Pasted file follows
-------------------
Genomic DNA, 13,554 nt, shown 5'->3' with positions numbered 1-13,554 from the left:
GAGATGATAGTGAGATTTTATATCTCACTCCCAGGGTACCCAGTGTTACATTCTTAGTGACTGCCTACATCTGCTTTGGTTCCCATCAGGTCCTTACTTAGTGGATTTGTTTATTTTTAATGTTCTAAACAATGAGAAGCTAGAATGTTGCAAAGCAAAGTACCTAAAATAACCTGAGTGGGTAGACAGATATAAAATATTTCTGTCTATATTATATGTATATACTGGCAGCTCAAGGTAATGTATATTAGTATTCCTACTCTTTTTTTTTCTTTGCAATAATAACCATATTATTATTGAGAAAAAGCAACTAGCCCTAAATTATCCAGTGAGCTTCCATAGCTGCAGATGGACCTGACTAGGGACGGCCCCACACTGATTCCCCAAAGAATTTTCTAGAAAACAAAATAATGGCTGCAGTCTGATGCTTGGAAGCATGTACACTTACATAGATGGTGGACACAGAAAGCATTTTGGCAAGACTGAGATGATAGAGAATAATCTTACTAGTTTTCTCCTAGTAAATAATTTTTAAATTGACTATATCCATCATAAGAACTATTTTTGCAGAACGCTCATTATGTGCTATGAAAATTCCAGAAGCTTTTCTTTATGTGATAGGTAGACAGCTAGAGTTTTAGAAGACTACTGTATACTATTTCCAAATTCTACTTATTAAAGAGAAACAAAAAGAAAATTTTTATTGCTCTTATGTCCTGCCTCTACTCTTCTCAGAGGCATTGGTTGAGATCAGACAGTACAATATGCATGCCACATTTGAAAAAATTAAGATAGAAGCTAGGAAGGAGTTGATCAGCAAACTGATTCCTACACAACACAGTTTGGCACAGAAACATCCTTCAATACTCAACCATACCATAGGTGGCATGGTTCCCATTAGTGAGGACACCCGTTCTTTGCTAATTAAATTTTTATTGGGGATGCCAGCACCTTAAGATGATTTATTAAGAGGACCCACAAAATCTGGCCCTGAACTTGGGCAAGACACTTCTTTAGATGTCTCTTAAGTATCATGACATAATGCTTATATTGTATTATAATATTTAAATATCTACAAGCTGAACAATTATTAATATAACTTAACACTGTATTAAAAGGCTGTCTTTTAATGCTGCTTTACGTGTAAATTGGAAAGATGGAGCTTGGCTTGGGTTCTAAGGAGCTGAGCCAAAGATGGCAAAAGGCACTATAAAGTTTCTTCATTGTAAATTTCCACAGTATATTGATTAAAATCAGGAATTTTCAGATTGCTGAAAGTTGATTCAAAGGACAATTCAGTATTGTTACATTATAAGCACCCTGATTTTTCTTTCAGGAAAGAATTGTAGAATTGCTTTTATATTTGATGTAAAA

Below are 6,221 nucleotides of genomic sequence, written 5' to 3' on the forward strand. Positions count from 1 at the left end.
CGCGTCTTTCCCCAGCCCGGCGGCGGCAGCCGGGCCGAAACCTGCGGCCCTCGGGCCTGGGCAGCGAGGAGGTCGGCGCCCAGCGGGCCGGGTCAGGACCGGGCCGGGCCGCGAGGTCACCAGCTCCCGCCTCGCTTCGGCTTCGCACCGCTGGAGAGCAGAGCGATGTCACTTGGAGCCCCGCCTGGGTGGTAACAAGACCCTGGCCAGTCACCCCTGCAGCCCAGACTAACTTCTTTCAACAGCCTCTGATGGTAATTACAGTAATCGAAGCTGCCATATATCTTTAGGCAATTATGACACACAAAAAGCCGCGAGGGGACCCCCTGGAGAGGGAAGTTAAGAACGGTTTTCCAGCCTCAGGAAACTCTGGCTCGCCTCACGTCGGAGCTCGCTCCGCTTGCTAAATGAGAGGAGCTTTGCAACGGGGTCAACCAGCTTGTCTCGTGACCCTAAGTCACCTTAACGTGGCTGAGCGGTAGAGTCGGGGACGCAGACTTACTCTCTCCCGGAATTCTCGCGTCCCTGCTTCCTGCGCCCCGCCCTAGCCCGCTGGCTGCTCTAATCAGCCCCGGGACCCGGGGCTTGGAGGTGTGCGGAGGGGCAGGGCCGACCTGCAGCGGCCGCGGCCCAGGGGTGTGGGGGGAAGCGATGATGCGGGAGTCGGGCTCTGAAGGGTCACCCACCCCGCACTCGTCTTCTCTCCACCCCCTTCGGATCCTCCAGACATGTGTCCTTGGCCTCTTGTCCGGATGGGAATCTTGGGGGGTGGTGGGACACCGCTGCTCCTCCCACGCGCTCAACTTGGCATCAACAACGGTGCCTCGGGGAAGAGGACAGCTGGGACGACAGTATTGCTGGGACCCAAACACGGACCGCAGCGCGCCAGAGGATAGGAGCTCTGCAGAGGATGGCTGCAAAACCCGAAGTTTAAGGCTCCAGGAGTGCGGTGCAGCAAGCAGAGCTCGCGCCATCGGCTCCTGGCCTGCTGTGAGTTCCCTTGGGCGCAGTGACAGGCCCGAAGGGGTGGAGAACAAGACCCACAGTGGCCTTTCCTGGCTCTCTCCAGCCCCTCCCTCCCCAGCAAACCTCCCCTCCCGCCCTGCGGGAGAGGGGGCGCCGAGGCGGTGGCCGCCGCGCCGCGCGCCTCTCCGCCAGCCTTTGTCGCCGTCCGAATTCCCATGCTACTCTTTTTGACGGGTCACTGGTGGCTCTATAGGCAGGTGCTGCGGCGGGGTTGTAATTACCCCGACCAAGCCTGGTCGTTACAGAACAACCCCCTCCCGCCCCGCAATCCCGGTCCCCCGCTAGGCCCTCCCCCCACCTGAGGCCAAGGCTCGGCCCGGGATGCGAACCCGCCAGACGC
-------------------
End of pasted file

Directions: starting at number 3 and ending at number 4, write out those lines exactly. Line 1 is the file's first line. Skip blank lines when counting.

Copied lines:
Below are 6,221 nucleotides of genomic sequence, written 5' to 3' on the forward strand. Positions count from 1 at the left end.
CGCGTCTTTCCCCAGCCCGGCGGCGGCAGCCGGGCCGAAACCTGCGGCCCTCGGGCCTGGGCAGCGAGGAGGTCGGCGCCCAGCGGGCCGGGTCAGGACCGGGCCGGGCCGCGAGGTCACCAGCTCCCGCCTCGCTTCGGCTTCGCACCGCTGGAGAGCAGAGCGATGTCACTTGGAGCCCCGCCTGGGTGGTAACAAGACCCTGGCCAGTCACCCCTGCAGCCCAGACTAACTTCTTTCAACAGCCTCTGATGGTAATTACAGTAATCGAAGCTGCCATATATCTTTAGGCAATTATGACACACAAAAAGCCGCGAGGGGACCCCCTGGAGAGGGAAGTTAAGAACGGTTTTCCAGCCTCAGGAAACTCTGGCTCGCCTCACGTCGGAGCTCGCTCCGCTTGCTAAATGAGAGGAGCTTTGCAACGGGGTCAACCAGCTTGTCTCGTGACCCTAAGTCACCTTAACGTGGCTGAGCGGTAGAGTCGGGGACGCAGACTTACTCTCTCCCGGAATTCTCGCGTCCCTGCTTCCTGCGCCCCGCCCTAGCCCGCTGGCTGCTCTAATCAGCCCCGGGACCCGGGGCTTGGAGGTGTGCGGAGGGGCAGGGCCGACCTGCAGCGGCCGCGGCCCAGGGGTGTGGGGGGAAGCGATGATGCGGGAGTCGGGCTCTGAAGGGTCACCCACCCCGCACTCGTCTTCTCTCCACCCCCTTCGGATCCTCCAGACATGTGTCCTTGGCCTCTTGTCCGGATGGGAATCTTGGGGGGTGGTGGGACACCGCTGCTCCTCCCACGCGCTCAACTTGGCATCAACAACGGTGCCTCGGGGAAGAGGACAGCTGGGACGACAGTATTGCTGGGACCCAAACACGGACCGCAGCGCGCCAGAGGATAGGAGCTCTGCAGAGGATGGCTGCAAAACCCGAAGTTTAAGGCTCCAGGAGTGCGGTGCAGCAAGCAGAGCTCGCGCCATCGGCTCCTGGCCTGCTGTGAGTTCCCTTGGGCGCAGTGACAGGCCCGAAGGGGTGGAGAACAAGACCCACAGTGGCCTTTCCTGGCTCTCTCCAGCCCCTCCCTCCCCAGCAAACCTCCCCTCCCGCCCTGCGGGAGAGGGGGCGCCGAGGCGGTGGCCGCCGCGCCGCGCGCCTCTCCGCCAGCCTTTGTCGCCGTCCGAATTCCCATGCTACTCTTTTTGACGGGTCACTGGTGGCTCTATAGGCAGGTGCTGCGGCGGGGTTGTAATTACCCCGACCAAGCCTGGTCGTTACAGAACAACCCCCTCCCGCCCCGCAATCCCGGTCCCCCGCTAGGCCCTCCCCCCACCTGAGGCCAAGGCTCGGCCCGGGATGCGAACCCGCCAGACGC